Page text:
Last week I attended a workshop around the Digital R&D Fund for Arts and Culture, a partnership between Nesta, Arts Council and AHRC. This was a meeting of all the funded projects, and a chance for us to share our thoughts and findings as this early stage of development. This included partnerships such as Battersea Arts Centre working with Videojuicer and The Arts Collective on a digital version of the BAC ‘Scratch’ programme, or the immersive theatre company Punchdrunk working with with MIT to create a mixed-reality, online version of their New York production Sleep No More.
Hearing updates on how the Happenstance residencies are going, something which is clearly shared throughout all three pairs, is the way they have set about getting to know the organisations as intimately and as quickly as possible. Lots of the focus in what they’re making and playing with so far is on understanding how the building is used, how the team interacts, and what happens in each organisation, beyond the fact that they present work to the public.
What feels clear from talking to the Happenstance arts organisations is that they have each been receptive and welcoming of this exploration of their organisation. Openness and trust, which is so crucial to r&d, is visible in the attitudes of all three cultural organisations. Site Gallery admitted they’ve literally let residents access everything and anything – from their business plan and financial details, to sharing organisational challenges and concerns. In our discussion though it did raise a question about openness – how do you protect it, when everyone inevitably has their own agenda too?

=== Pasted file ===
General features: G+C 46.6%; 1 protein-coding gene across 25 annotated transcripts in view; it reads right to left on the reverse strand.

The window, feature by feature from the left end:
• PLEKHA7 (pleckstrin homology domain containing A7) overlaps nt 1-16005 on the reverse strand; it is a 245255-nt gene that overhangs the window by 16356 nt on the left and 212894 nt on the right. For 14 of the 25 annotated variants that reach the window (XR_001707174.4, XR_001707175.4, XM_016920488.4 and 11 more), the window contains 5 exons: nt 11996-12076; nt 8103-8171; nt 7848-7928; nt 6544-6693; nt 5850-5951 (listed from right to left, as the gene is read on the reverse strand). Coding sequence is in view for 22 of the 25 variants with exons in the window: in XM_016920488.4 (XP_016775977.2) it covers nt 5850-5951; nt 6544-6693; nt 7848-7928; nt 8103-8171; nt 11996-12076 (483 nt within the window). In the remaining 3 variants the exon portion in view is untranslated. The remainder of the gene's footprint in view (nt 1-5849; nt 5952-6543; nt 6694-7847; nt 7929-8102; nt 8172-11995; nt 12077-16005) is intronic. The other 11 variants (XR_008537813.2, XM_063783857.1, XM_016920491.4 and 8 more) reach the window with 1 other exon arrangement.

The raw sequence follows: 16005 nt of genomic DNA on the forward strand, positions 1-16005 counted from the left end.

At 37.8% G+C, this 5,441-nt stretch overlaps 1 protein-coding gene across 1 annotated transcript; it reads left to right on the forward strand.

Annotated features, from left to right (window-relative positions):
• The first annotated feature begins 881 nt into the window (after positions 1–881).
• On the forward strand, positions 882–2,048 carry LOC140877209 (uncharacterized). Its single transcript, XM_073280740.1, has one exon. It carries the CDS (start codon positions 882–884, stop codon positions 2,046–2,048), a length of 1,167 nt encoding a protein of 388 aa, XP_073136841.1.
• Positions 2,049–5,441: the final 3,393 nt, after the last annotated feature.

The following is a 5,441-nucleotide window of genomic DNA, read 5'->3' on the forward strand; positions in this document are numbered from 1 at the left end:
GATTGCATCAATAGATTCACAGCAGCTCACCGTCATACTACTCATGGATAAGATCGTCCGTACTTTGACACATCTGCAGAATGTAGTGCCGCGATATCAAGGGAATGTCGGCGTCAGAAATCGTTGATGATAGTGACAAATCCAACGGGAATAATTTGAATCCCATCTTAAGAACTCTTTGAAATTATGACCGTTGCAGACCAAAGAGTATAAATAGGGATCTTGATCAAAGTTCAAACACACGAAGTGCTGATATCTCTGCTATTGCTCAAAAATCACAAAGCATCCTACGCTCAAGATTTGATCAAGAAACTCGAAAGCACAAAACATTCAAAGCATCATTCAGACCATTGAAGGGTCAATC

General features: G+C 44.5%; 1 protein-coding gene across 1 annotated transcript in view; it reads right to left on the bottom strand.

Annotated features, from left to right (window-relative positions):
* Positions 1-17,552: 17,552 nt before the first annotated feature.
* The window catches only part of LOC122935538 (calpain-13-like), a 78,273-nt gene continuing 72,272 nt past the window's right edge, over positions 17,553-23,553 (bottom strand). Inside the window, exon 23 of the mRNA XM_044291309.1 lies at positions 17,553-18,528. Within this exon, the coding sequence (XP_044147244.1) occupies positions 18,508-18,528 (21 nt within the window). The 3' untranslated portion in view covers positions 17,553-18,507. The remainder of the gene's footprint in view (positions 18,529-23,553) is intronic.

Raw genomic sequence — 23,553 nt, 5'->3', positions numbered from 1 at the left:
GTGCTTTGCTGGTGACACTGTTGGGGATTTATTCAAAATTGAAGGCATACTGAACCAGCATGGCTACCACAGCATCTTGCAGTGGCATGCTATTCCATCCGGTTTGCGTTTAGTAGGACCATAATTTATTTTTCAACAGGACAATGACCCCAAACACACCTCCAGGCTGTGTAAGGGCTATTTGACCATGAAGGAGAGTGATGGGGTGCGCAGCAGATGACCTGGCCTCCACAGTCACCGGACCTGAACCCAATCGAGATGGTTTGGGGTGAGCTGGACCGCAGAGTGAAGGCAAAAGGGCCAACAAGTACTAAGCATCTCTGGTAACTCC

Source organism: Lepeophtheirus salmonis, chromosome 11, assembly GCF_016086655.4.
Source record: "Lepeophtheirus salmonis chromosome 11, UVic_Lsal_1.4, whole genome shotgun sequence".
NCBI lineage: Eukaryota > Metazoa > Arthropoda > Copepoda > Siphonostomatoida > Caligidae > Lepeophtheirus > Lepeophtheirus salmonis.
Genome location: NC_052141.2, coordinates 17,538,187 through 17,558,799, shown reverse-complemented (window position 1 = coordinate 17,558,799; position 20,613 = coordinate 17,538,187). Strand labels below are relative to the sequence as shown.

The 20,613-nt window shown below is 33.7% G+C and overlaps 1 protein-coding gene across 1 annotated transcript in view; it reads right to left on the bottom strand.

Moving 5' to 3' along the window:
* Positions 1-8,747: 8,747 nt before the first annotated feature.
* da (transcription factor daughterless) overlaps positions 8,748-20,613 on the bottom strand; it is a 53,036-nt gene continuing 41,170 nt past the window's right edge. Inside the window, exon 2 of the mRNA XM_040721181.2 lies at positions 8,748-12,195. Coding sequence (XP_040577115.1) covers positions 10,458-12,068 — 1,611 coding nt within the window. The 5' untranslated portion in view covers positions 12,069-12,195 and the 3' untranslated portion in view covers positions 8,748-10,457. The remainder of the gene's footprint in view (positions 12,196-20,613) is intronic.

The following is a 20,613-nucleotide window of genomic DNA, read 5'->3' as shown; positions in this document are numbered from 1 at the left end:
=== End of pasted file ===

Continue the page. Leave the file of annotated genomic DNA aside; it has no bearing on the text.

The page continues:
It was interesting to hear our own thoughts echoed by several of the other project teams. Punchdrunk talked about how a huge amount of trust had to be bestowed in the team they’re working with from MIT – because of distance there were only 3 face to face meetings. Ultimately they felt their technology partner really understood them and their ambitions, which enabled them to have complete faith. Similarly for Happenstance, Spike Island felt that the fact the residents were really user focussed, as opposed to tech focussed, helped them to trust in the residents and feel they were approaching things in a like-minded way.
The workshop was a great opportunity to hear more about the other projects, but also to talk about Happenstance to an audience, and see what questions and thoughts it provoked outside of the project team. Especially, now we’re just a few weeks away from our three Open House events, which are our opportunity to invite the public into each organisation and hear what the residents have been doing so far.